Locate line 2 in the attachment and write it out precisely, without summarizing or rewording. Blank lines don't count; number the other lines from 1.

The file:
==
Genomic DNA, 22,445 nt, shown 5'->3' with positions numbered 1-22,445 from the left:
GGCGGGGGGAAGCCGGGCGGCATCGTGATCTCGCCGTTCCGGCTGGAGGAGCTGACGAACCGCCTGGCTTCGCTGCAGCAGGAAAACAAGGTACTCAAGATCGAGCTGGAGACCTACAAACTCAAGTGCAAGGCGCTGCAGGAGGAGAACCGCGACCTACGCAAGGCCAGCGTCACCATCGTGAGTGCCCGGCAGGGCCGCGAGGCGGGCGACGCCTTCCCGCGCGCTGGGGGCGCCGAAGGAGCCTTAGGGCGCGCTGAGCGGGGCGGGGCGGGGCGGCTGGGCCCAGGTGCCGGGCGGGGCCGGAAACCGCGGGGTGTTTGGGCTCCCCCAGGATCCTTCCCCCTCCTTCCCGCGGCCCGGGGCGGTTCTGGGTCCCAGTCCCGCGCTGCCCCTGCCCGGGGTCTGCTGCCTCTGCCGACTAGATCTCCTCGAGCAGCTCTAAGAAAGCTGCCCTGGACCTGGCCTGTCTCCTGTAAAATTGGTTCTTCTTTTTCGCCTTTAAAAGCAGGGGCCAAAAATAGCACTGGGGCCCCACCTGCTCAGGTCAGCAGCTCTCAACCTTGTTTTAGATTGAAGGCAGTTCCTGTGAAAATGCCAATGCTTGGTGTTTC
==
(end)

GGCGGGGGGAAGCCGGGCGGCATCGTGATCTCGCCGTTCCGGCTGGAGGAGCTGACGAACCGCCTGGCTTCGCTGCAGCAGGAAAACAAGGTACTCAAGATCGAGCTGGAGACCTACAAACTCAAGTGCAAGGCGCTGCAGGAGGAGAACCGCGACCTACGCAAGGCCAGCGTCACCATCGTGAGTGCCCGGCAGGGCCGCGAGGCGGGCGACGCCTTCCCGCGCGCTGGGGGCGCCGAAGGAGCCTTAGGGCGCGCTGAGCGGGGCGGGGCGGGGCGGCTGGGCCCAGGTGCCGGGCGGGGCCGGAAACCGCGGGGTGTTTGGGCTCCCCCAGGATCCTTCCCCCTCCTTCCCGCGGCCCGGGGCGGTTCTGGGTCCCAGTCCCGCGCTGCCCCTGCCCGGGGTCTGCTGCCTCTGCCGACTAGATCTCCTCGAGCAGCTCTAAGAAAGCTGCCCTGGACCTGGCCTGTCTCCTGTAAAATTGGTTCTTCTTTTTCGCCTTTAAAAGCAGGGGCCAAAAATAGCACTGGGGCCCCACCTGCTCAGGTCAGCAGCTCTCAACCTTGTTTTAGATTGAAGGCAGTTCCTGTGAAAATGCCAATGCTTGGTGTTTC